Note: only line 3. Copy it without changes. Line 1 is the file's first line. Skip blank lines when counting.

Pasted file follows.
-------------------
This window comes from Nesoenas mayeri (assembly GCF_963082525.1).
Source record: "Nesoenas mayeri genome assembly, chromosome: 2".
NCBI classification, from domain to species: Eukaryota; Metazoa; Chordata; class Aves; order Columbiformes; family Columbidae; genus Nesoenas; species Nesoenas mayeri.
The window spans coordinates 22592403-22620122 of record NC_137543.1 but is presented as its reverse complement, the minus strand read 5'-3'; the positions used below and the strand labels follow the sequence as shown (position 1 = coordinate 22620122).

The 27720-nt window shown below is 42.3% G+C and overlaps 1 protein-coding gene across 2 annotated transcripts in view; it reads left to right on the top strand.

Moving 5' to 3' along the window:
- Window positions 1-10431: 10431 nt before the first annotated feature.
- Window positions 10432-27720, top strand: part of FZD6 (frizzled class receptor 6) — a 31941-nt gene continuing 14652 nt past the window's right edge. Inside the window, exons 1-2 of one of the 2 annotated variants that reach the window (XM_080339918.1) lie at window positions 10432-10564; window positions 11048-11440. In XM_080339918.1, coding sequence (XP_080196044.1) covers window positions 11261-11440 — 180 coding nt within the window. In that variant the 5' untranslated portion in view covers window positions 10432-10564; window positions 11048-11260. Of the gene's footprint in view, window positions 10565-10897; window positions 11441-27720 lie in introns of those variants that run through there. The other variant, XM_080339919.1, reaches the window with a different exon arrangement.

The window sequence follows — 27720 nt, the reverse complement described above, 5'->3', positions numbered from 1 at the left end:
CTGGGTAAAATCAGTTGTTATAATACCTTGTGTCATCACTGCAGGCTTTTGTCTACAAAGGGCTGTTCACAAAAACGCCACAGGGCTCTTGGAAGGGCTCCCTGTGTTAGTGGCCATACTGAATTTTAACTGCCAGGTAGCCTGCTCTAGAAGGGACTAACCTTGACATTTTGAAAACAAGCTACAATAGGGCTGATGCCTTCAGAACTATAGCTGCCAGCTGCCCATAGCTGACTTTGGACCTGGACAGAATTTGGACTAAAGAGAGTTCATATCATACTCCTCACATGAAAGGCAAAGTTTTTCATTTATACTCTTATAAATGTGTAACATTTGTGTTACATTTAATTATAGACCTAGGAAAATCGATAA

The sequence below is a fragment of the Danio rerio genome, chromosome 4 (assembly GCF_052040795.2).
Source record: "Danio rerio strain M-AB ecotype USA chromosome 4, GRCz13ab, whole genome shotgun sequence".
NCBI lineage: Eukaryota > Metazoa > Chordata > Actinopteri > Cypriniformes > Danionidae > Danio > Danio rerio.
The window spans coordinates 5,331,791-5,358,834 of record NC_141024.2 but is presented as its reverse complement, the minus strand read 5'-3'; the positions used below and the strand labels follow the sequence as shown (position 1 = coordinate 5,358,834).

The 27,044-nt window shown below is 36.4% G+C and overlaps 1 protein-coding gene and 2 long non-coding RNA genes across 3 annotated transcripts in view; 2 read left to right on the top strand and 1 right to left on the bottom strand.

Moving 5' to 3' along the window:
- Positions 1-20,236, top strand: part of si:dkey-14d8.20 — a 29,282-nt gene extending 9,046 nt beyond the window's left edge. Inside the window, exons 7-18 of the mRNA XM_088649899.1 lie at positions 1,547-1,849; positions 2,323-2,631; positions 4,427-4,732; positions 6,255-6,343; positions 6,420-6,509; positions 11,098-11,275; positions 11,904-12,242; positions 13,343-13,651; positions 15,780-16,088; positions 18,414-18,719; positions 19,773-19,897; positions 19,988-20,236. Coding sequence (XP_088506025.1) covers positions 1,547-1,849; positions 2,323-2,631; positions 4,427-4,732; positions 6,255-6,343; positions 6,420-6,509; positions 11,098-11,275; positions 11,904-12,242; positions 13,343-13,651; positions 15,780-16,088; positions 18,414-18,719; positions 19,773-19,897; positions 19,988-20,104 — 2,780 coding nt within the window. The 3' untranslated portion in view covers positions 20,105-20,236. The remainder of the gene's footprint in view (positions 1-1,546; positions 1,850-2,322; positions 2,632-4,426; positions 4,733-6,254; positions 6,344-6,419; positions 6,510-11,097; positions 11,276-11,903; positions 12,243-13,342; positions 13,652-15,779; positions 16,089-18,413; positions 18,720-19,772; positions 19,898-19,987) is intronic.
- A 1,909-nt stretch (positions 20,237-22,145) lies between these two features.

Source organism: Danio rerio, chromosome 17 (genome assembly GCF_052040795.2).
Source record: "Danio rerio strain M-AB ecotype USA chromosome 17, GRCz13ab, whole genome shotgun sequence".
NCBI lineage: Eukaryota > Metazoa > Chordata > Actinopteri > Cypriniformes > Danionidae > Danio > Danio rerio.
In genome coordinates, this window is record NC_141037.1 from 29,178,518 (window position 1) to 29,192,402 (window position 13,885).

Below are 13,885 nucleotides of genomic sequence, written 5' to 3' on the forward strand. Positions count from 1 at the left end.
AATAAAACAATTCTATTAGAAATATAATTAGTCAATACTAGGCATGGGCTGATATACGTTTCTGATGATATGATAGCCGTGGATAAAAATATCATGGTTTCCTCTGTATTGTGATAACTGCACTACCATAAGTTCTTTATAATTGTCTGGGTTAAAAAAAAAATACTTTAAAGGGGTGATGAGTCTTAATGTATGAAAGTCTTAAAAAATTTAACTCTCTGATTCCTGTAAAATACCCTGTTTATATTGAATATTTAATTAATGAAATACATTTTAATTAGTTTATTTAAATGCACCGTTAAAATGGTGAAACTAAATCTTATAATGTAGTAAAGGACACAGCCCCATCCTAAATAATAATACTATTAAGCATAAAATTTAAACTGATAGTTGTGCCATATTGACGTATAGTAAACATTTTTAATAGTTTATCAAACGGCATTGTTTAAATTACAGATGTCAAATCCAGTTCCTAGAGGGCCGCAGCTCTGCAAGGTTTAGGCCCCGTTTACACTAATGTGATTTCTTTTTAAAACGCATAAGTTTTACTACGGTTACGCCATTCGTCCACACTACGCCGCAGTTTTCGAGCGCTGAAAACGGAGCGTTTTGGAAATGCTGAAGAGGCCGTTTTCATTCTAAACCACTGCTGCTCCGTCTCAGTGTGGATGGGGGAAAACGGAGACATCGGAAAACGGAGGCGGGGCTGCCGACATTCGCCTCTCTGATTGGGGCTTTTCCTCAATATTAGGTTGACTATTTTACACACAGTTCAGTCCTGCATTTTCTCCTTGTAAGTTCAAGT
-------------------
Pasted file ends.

NCBI classification, from domain to species: Eukaryota; Metazoa; Chordata; class Aves; order Columbiformes; family Columbidae; genus Nesoenas; species Nesoenas mayeri.